Tips for novice

rose gardeners

How do they do it? How do China Altman and the Rose Brigade manage to keep roses blooming in the unforgiving New England climate, on the highly trafficked grounds of the Public Garden? Altman shares five fundamentals — stressing that they are far from the whole story behind success:

Water the ground only.

Don’t spray water on rosebushes.

Keep it clean.

The ground under the bushes must be meticulously clean of all rose debris, leaves, twigs, petals.

Give them breathing room.

Air circulation around the bushes and especially between them is essential. Open up the bushes by taking out twigs and canes from the middle when you see dense interior growth. The drier the leaves and canopy, the smaller the possibility of fungi and mildew. (This tip applies primarily to hybrid teas, floribundas, and grandifloras.)


Feed carefully.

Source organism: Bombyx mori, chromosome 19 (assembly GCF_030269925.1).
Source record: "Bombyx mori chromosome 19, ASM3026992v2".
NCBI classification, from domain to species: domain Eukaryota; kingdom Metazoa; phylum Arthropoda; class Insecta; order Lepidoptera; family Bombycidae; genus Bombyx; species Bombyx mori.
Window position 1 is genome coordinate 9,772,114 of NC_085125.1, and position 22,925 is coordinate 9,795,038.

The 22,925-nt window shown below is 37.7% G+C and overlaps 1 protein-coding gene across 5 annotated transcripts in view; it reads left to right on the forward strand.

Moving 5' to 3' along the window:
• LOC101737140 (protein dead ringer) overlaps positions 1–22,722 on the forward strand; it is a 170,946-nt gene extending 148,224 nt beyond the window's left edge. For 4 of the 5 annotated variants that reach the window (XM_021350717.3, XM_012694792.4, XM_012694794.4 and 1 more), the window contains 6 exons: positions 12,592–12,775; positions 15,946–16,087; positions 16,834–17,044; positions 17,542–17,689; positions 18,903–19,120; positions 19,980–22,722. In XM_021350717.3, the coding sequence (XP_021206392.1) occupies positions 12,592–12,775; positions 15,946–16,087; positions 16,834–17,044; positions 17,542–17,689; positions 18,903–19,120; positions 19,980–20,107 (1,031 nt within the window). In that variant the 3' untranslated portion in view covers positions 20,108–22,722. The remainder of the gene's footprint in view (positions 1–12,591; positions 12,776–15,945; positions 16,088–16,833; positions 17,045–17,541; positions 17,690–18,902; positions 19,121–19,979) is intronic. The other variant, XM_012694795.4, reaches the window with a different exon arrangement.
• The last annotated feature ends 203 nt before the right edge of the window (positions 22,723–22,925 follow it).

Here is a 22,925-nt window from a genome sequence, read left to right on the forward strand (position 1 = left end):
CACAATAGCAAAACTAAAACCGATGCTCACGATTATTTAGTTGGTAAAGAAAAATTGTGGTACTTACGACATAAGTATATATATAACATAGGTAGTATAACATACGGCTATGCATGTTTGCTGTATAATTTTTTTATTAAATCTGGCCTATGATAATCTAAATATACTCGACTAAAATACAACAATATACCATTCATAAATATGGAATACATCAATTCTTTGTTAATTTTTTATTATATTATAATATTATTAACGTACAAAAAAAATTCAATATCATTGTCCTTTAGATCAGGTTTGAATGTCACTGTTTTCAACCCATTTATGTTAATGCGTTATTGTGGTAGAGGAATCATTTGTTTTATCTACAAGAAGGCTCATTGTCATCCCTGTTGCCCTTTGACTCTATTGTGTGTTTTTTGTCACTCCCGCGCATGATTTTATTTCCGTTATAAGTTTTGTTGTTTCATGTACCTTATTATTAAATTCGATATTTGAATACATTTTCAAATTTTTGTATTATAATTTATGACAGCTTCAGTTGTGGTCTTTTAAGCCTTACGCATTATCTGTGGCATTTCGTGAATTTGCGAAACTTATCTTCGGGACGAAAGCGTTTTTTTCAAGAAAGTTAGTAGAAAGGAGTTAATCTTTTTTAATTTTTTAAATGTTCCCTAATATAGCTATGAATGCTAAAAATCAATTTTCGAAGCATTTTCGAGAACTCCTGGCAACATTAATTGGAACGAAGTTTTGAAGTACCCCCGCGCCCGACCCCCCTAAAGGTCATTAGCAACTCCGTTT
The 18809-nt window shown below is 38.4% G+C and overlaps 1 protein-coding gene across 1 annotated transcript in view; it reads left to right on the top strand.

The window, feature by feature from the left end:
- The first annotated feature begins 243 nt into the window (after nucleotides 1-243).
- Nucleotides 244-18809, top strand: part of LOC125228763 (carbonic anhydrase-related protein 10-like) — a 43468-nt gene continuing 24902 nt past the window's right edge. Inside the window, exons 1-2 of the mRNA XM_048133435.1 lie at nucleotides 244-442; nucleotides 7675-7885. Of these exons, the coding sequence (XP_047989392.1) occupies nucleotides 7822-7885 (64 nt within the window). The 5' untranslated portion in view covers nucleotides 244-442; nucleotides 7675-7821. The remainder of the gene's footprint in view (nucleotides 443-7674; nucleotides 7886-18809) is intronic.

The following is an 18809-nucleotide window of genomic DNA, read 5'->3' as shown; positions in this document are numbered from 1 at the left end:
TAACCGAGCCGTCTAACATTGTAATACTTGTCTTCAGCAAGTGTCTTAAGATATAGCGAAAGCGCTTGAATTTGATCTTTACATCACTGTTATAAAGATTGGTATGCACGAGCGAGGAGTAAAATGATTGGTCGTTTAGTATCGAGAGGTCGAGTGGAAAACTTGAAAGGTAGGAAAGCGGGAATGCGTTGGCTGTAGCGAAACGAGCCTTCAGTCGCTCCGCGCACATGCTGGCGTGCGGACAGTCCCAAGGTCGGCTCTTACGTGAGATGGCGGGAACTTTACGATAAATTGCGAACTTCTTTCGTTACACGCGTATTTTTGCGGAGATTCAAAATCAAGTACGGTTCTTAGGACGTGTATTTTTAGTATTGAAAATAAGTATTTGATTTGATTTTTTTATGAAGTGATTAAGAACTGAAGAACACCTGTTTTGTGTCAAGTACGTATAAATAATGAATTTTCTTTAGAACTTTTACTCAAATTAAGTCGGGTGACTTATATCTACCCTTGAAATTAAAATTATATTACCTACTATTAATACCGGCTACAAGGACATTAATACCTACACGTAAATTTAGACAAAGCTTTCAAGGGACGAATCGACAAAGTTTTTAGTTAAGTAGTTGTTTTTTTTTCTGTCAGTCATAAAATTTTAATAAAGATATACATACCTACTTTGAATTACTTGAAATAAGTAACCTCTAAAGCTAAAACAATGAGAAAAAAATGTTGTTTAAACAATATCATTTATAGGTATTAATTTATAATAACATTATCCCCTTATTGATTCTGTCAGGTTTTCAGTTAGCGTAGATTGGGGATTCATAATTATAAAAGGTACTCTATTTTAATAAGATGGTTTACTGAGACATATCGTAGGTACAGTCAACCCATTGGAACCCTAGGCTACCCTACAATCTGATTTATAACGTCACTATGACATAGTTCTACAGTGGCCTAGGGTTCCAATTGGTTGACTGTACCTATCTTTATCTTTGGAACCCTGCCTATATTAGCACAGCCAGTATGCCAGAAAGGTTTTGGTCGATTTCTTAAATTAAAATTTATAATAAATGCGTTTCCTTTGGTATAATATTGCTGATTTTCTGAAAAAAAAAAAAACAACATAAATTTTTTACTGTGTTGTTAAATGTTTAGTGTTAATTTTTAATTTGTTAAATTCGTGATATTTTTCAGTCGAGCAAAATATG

Roses like regular snacks, never huge feasts. Use rose food — but one-half to one-third less than the directions say. Distribute food in a shallow trench along the drip line. Feed first after the roses put out new leaves in the spring, then at least once a month. Stop feeding in mid-August.

Heed the heads.

Deadheading is not necessary for most shrub roses; prune off dead or dying parts. For hybrid teas, floribundas, and grandifloras, the general rule is to cut off the spent roses by looking down the stem for a five-leafed, outward-facing twig. Make a diagonal cut about ¼ inch above the five-leafer, slanting away from
the stem. Dead or dying
parts of the bush should be eliminated.